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REQ: URL sources for TDSS, Google Redirecter etc.


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#1 Inphekted

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Posted 12 January 2012 - 08:02 PM

I got hit badly the other day. No idea what "bad" URL I had had hit and I can't see myself having clicked anything that typical users might (ie. OK/YES buttons.) I'd like to try and replicate what happened in a VM. I've gone through several blacklists but not been infected yet. Probably best to NOT post them here, in PM would be appreciated though... any know and up sites specifically with rootkit variants.

Thanks!

Edited by Orange Blossom, 13 January 2012 - 09:51 PM.
Moved to AV forum. ~ OB


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#2 lti

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Posted 12 January 2012 - 10:40 PM

If you didn't reinstall Windows on the infected computer, look in the browser's history.

#3 Inphekted

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Posted 13 January 2012 - 07:19 PM

Whatever tools I used to disinfect cleared the history as well and/or I did that myself while troubleshooting. Thx tho.

#4 quietman7

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Posted 14 January 2012 - 11:43 AM

One of the primary goals of Bleeping Computer is to assist victims of infection with removal and to prevent the spread of malicious programs, not encourage them. Therefore, we will not provide links to malware or malicious sites where infections have been contracted and spread. Others reading this topic may use the information for nefarious purposes or an unwitting novice user may accidentally click a link and end up infecting their computer.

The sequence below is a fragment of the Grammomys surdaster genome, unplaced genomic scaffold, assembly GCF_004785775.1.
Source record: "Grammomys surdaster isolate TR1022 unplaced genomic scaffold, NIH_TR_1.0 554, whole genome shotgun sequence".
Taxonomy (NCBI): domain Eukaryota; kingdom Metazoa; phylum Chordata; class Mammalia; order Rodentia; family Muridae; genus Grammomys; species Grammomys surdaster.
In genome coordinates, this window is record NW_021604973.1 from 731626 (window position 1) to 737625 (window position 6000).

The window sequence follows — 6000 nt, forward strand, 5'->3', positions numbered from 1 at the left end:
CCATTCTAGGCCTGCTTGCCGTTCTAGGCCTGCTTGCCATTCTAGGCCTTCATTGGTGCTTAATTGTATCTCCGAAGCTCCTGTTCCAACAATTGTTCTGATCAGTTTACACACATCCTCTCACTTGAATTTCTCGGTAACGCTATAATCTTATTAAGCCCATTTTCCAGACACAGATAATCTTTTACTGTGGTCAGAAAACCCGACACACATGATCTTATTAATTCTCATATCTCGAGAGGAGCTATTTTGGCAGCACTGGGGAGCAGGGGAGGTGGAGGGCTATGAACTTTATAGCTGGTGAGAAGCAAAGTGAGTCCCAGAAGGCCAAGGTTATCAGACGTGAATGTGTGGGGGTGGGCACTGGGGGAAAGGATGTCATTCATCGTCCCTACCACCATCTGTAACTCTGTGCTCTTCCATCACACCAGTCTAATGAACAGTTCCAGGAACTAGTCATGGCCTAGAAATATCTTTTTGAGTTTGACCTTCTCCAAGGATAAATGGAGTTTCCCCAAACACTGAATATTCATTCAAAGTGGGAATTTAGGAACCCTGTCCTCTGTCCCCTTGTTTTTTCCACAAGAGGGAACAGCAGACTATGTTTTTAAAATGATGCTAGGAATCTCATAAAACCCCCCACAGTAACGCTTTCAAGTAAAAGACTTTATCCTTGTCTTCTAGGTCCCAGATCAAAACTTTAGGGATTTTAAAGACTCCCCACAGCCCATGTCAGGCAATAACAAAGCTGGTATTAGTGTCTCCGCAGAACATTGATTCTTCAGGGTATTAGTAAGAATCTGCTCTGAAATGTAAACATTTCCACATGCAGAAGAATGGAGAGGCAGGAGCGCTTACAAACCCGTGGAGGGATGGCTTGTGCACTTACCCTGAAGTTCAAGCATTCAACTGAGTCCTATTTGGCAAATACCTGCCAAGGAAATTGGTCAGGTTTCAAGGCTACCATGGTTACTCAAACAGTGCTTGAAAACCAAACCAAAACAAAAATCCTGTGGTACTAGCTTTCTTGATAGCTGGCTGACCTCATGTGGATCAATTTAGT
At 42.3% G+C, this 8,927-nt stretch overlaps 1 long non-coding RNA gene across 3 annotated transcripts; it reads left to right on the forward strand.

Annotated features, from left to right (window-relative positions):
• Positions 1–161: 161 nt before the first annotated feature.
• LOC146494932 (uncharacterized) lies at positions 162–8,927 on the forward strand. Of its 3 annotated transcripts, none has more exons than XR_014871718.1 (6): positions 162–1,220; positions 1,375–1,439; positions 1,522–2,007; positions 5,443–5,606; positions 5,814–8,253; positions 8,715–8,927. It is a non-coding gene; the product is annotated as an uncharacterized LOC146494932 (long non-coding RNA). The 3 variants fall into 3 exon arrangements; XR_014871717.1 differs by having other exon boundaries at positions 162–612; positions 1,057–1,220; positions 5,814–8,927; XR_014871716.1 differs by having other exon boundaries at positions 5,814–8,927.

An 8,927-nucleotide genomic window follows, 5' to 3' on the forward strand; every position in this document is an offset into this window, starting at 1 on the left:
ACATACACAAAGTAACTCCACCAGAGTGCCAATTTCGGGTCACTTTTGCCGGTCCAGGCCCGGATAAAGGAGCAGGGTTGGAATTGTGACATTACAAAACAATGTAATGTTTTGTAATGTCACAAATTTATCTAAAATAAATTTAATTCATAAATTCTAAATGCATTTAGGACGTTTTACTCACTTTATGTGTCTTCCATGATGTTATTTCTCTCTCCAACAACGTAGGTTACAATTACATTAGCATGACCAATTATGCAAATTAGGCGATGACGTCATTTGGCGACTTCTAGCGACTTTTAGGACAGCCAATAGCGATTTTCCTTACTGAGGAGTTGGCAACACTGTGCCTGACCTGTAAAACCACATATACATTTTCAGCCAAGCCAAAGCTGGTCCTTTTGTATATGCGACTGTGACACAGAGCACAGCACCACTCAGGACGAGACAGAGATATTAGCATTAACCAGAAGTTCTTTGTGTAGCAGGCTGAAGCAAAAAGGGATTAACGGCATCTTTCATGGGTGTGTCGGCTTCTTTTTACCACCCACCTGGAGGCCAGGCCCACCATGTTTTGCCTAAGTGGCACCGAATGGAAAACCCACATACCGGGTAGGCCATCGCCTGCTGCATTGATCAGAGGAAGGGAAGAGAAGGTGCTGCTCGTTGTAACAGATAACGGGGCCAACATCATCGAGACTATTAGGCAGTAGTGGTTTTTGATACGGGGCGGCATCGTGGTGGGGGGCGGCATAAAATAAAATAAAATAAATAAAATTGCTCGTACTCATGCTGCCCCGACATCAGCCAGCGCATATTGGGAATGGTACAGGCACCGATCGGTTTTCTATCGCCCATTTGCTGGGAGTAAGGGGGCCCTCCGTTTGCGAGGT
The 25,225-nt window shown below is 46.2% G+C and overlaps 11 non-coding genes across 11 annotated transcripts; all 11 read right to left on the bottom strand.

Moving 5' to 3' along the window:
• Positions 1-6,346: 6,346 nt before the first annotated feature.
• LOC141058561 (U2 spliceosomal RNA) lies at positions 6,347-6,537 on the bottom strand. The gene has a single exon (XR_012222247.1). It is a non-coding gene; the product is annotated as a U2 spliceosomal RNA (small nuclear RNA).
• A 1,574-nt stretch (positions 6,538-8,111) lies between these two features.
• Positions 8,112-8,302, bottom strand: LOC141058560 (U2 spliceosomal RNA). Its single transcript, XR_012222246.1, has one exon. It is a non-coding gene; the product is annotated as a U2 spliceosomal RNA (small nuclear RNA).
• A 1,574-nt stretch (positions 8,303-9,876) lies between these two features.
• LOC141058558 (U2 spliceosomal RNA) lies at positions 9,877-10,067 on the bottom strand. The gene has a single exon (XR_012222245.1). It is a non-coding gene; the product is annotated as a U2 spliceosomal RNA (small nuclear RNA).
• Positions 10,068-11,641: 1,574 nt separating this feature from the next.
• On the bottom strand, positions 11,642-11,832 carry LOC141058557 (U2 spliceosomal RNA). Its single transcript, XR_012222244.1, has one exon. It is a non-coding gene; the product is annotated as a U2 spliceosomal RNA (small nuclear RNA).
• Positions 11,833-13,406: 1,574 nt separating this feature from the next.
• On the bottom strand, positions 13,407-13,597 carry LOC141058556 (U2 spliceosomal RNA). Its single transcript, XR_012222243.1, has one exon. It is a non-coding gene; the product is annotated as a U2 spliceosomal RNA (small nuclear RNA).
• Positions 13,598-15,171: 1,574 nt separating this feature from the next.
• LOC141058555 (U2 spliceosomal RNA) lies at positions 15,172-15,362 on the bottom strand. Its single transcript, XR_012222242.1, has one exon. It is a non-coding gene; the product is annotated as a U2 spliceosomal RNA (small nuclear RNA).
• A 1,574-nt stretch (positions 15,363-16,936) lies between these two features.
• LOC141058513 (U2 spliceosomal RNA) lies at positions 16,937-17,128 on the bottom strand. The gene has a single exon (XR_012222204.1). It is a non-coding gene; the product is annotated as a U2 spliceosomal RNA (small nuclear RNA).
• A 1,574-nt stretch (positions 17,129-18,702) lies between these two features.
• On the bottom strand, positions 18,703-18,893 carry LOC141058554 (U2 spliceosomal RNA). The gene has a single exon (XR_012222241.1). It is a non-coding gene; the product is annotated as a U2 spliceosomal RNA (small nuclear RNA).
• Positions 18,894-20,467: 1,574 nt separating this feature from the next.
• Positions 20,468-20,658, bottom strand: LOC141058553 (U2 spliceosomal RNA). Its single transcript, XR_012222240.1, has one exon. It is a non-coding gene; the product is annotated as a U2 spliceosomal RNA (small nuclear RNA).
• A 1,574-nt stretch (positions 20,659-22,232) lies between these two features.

For those and other obvious reasons, we are not going to provide specific information in a public forum and by policy, we don't provide assistance via PM. However, you can perform a Google search on "how to infect your computer on purpose" which will provide information such as this article.

You can also read this topic which explains the most common ways malware is contracted and identifies the types of sites where you can easily get infected by not following the advice provided to protect yourself.

If your intention is to infect a VM for the purposes of testing, be aware that not all malware will work in that environment. Malware writers have been able to create malicious files which can detect if it is running in a VM. When that detection is made, the malware is able to change its behavior by not running any malicious code which can infect the operating system. This is a deliberate technique to make analysis/detection more difficult for security researchers who use VMs to study infections in order to understand the methodology used and find disinfection solutions.
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